Are you feeling whipsawed by current market volatility? Recently on the Motley Fool's Industry Focus podcast, Fool.com analyst Vincent Shen and I discussed the Consumer Staples Select Sector ETF (NYSEMKT: XLP) as a defensive idea for those seeking a calming influence on their investment portfolios.
While the exchange-traded fund trails the S&P 500 index year to date (it's lost 1 percentage point versus the index's 4.63% gain), over the last six months, the XLP ETF has handily outpaced the larger index. It appears that a deteriorating market has reminded investors of the value of stable, consumer-staples stocks:
Major fund holdings like Procter & Gamble, Coca-Cola, and Costco are prized in times of uncertainty for their predictable earnings and ample cash flows, not to mention their nerve-calming, if rather phlegmatic stock price movement. You can learn more about the XLP ETF in detail in our podcast discussion.
If you're attracted to the relative safety of the consumer sector and are willing to take a moderate amount of additional risk, consider also buying the Consumer Discretionary Select Sector ETF (NYSEMKT: XLY), a sister fund to XLP. As its name suggests, the XLY ETF is based on the consumer discretionary sector of the S&P 500, just as XLP is based on the consumer staples sector.
Over the last six months, the XLY ETF has tracked closer to the broader market. Roughly in line the S&P 500 Index, it's down just under 3% during the period. However, on a year-to-date comparison, XLY has handily exceeded the S&P and the staples ETF:
Armchair investment detectives: Can you guess why this fund, which holds stocks that benefit from consumers' noncore (i.e. discretionary) spending, would trail both the staples-focused XLP ETF and S&P 500 over the last six months while outgunning them when we look to the longer year-to-date period?
The answer lies in Amazon.com, which is by far the fund's largest position at 22% of total holdings. While still up nearly 52% year to date, Amazon has retraced some ground in the second half of 2018, and this has consequently impacted XLY's performance. Amazon's influence is counterbalanced by the fund's next three largest holdings: Home Depot (10% of total holdings), McDonald's (6.9%), and Nike (4.8%). Adding in Booking Holdings (4.4%) and Starbucks (4%), we see that just six high-quality stocks account for 52% of XLY's investments. The remaining 48% of the fund is divided among 59 additional positions.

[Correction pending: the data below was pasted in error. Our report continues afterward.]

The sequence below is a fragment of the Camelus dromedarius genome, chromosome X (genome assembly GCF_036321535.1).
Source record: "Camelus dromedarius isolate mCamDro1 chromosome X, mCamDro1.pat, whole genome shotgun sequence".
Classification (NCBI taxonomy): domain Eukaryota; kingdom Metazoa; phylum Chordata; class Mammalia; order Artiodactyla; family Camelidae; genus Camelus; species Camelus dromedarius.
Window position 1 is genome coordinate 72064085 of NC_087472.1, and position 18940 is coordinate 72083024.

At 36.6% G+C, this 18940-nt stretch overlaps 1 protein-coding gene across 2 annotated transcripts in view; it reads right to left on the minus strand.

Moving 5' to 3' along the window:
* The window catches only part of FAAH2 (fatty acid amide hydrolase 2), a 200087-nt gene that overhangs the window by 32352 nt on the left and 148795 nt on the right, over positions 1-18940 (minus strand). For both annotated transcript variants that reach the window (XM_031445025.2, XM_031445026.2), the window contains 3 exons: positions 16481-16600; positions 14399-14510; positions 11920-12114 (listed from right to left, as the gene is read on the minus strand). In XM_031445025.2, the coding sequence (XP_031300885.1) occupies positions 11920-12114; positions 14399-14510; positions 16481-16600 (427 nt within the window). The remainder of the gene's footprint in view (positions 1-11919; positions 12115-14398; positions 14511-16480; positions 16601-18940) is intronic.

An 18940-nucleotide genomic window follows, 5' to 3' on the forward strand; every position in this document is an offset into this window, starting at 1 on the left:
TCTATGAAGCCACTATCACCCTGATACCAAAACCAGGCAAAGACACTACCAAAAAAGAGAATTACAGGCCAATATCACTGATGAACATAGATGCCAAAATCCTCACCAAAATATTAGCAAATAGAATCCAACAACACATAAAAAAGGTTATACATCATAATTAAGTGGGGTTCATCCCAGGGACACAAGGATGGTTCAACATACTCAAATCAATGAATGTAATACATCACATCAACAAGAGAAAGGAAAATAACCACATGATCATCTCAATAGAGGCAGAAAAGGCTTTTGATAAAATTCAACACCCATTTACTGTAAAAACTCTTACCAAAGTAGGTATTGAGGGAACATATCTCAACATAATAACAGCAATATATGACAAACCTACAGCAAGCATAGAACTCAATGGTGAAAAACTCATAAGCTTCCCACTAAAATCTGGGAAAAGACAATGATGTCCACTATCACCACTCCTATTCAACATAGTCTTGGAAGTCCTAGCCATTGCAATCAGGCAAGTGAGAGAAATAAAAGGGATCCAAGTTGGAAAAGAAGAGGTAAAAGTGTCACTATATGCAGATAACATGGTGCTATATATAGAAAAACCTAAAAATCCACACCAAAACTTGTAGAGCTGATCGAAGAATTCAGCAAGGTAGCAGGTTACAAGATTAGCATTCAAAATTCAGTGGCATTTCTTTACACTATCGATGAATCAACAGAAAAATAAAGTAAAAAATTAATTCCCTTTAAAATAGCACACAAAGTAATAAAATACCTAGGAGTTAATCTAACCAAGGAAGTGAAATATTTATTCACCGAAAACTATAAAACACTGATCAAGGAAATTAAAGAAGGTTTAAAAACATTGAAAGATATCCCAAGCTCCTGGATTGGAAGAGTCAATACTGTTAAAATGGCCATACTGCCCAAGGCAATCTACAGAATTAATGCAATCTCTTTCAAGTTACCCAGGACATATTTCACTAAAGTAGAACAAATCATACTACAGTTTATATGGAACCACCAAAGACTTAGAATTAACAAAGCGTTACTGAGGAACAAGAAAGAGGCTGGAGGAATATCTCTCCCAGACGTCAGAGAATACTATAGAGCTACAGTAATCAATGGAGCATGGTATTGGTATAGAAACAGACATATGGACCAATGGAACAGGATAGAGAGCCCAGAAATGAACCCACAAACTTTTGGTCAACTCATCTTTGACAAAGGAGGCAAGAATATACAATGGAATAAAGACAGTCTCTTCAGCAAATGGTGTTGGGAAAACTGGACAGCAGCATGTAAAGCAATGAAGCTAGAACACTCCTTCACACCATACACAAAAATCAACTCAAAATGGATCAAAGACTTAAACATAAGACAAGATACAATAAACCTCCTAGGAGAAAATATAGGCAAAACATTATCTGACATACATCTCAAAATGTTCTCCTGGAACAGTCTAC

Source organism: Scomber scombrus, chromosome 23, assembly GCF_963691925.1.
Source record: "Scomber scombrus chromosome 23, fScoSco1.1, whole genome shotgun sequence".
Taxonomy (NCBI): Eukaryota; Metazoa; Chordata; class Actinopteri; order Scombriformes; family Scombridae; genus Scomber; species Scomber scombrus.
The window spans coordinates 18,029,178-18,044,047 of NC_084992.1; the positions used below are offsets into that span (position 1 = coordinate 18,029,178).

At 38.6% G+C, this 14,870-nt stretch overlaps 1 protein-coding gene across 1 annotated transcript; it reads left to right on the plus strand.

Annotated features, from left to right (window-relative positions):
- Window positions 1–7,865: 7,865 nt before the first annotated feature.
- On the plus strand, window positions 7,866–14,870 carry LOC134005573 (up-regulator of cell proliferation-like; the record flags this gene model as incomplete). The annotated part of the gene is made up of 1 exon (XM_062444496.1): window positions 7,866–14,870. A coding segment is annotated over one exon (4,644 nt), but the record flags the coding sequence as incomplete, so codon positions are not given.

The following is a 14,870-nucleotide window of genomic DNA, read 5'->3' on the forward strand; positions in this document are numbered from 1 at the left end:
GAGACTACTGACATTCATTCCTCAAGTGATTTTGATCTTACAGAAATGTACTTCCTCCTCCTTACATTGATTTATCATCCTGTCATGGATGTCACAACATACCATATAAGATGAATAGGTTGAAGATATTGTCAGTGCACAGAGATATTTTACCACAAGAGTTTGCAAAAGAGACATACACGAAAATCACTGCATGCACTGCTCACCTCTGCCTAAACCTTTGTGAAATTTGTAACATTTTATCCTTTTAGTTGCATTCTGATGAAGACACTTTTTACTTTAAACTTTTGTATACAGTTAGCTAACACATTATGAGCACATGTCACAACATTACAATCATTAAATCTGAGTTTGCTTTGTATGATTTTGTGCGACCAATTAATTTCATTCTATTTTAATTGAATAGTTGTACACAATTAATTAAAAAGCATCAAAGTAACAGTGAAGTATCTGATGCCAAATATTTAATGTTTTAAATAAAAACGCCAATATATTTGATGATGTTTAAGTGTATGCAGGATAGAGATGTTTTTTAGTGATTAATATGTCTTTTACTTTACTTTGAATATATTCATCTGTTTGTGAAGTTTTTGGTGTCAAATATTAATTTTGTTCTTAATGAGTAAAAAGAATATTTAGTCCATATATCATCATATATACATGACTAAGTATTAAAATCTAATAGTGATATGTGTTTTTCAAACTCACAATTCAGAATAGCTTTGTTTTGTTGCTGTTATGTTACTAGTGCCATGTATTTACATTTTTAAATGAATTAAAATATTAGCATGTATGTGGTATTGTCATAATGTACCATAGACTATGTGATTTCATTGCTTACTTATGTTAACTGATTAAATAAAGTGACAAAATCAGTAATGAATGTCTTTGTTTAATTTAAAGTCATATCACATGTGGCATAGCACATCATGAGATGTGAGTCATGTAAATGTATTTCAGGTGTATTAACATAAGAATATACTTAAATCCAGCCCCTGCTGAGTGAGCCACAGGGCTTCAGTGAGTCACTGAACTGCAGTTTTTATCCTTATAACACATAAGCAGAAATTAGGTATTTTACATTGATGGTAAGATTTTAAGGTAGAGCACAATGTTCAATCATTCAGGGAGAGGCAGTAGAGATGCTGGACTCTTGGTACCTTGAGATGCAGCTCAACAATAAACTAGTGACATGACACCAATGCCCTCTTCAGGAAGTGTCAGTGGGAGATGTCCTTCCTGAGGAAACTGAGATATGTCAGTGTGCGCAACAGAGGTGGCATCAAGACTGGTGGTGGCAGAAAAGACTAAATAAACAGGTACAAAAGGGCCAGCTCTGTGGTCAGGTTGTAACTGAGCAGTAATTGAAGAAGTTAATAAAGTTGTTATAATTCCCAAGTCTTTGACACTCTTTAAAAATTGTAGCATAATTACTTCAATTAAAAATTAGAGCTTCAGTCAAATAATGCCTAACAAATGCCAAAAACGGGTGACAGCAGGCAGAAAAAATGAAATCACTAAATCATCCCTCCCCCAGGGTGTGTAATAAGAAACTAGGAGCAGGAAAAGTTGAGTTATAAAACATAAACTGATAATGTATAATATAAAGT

The XLY ETF is one of the largest and most liquid vehicles for broad exposure to consumer discretionary stocks, sporting a total net asset value of $13.6 billion. Its expense ratio is a modest $0.13, and the fund's dividend currently yields 1.33%. Since the fund's holdings are all S&P 500 constituents, the mean market cap of the fund is $39.9 billion. XLY has averaged a 9% annual return since its inception in December 1998.
Image source: Getty Images.
A few things to consider before buying
While XLP may provide relative outperformance versus highly concentrated tech, healthcare, or industrial ETFs if the market continues to deteriorate, bear in mind that discretionary stocks tend to be cyclical. When the economy falters, discretionary stocks fall from favor, as in theory consumers have less income at their disposal, and focus their purchases on essentials (i.e. staples). However, over a long-term holding period, such cyclical fluctuations get ironed out, as the fund's long-term annual average return of 9% demonstrates.
Additionally, the XLY ETF may prosper when the market is in defensive mode, but as an investment instrument, it tends to exhibit higher volatility than the broader market most of the time -- its current beta sits at 1.36. If the XLY is roughly one-third more volatile than the market, its sister XLP ETF, exhibiting a beta of 0.34, is approximately one-third as volatile as the overall market.
I think it's a sound idea to hold both in your portfolio. By purchasing XLY and XLP, an investor can enjoy exposure to the thematically important (i.e. defensive) consumer sector, with safety in staples should the market deteriorate quickly, and both safety and higher potential in discretionary stocks. So try pairing these two and weighting them according to your risk appetite.
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John Mackey, CEO of Whole Foods Market, an Amazon subsidiary, is a member of The Motley Fool's board of directors. Asit Sharma has no position in any of the stocks mentioned. The Motley Fool owns shares of and recommends Amazon, Booking Holdings, and Starbucks. The Motley Fool has the following options: short February 2019 $185 calls on Home Depot and long January 2020 $110 calls on Home Depot. The Motley Fool recommends Costco Wholesale, Home Depot, and Nike. The Motley Fool has a disclosure policy.